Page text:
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Just starting my build and found advice of others really helpful. Appreciate views of others on my build before I get too far. I am building the Observatory for My HEQ5 with a short fast refractor for imaging and my LX90 SCT mainly for viewing, so my pier must allow me to easily swap scopes if necessary.
Design principles and interesting features:
Basic design: Concrete Plinth + Altair Steel Pier + Off-the Peg Shed
Pier: I chose the Altos pier because it looked sturdy and allowed some final leveling and North orientation after installation. It has a variety of fixing options and adapters, plus I might move and could take it with me. https://www.altairastro.com/altair-skyshed-8-observatory-pier.html
Shed: Went for a 10 x 6 shed. Intend to build just a 6x6 roof, which will slide over the other 4 foot bit + 2 foot more. The four foot section will be the warm room with a flat roof. I can build the internal partition after the shed is erected. Wanted a Shed that could be easily adapted and found the "Rowlinson Premier Shiplap Apex Shed 6X10" Price: £514.99 inc delivery This is good quality, but the real bonus is that the apex sections are separate. You build the four walls at level height and then the two apexes go on the ends. This will allow me to then easily adapt the design by attaching rails to the bottom box section and then wheels to the roof bit. The shed sides are also slightly taller than a standard shed at 172cms giving me some welcome headroom. The roof comes in sections, so building just the 6 foot bit looks straight forward (In theory). It is worth shopping around for sheds as the same model can be different prices on different sites.
Wheels and Rail: I think this bit is neat, I am using a wooden slotted fence posts as the rails. Wheels: B&Q TENTE FIXED CASTOR 45MM product code 3700001799978 price £2.14 each rated as 40kg each and I am using 8 of them for a 6 foot roof Rails: B&Q NEVA HALF WOODEN FENCE POST 70X35X1800MM product 3663602942825 £7 each and I am using two on each side for a total length of just under 12 foot. I looked at Aluminium rails but during a wander round B@Q I found these wood posts with grooves in them. I tried the wheels in store and it looks fine. Added advantage that they can also form part of my Obs structure.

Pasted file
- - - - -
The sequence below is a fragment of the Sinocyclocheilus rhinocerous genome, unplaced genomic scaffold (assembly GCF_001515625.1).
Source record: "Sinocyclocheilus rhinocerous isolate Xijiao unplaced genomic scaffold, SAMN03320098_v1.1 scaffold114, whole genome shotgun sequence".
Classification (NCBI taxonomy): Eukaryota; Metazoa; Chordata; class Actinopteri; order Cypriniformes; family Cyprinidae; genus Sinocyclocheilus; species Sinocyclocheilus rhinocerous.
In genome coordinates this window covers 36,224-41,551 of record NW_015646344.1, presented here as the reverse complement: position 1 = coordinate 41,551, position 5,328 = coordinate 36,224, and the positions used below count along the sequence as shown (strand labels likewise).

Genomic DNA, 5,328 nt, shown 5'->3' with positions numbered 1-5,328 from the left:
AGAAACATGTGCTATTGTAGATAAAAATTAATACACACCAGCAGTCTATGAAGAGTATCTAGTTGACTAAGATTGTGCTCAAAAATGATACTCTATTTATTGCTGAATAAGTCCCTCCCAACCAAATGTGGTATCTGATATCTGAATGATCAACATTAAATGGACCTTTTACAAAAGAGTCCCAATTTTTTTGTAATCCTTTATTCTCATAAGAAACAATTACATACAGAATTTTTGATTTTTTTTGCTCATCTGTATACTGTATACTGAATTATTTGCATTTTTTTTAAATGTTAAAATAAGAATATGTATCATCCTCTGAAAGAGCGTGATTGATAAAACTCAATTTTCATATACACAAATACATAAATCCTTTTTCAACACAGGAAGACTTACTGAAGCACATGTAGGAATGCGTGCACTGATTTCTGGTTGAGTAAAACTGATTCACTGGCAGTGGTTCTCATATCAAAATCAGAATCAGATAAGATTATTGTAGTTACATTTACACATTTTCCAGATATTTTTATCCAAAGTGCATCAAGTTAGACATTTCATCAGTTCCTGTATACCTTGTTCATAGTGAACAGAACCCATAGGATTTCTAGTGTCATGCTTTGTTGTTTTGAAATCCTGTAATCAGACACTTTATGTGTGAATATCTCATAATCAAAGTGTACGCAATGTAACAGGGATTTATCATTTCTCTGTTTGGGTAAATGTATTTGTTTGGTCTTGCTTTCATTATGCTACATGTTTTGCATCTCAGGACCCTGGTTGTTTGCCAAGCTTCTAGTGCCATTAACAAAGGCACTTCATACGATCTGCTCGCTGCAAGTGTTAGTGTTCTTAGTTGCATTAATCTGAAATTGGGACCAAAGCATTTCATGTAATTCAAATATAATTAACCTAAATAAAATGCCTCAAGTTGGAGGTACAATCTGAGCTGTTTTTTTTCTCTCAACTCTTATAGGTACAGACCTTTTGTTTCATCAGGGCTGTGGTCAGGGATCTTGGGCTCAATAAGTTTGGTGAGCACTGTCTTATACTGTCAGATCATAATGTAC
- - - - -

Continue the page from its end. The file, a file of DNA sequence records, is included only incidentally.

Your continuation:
Pier base: As per Altair instructions a very large hole in the ground filled with concrete. However my base is a plinth that protrudes 35cm above the base level. I calculated the height needed to elevate the pier so that my tallest mount (The LX90) would just fit under the closing roof. If I had mounted the pier at ground level I would have reduced my min elevation angle to 60 degrees for my shortest scope/mount combination. With the extra height I get down to 25 degrees, less if I raise the pier head. The pier also has a narrow central hole, so I have run a cable in a 12mm pipe through the concrete block and up through the middle of the pier.
Shed Base: Paving stones laid after the pier is installed. I will run a 40mm pipe under the slabs to carry all the other cables to the pier.
Today I completed the first stage and poured the concrete for the pier base and plinth as per the instructions on the altair web site. The concrete goes 80cm below the ground and 45cm above, with a 10cm base that leaves a 35cm plinth. I used a wooden former to contain the concrete above ground. I made it of 9mm ply with screws every few inches. On top I attached a template holding the fixing bolts which were pressed into the soft concrete. Even so the weight of the concrete nearly burst the mold and I had to reinforce with paving slabs. See picture, but it looks fine now. See pictures)
I should add that I employed a local garden handyman to dig the hole and pour the concrete.
The next stage is to lay the slabs for the base. Any comments most welcome, especially as they could save me from an imminent disaster, but so far so good.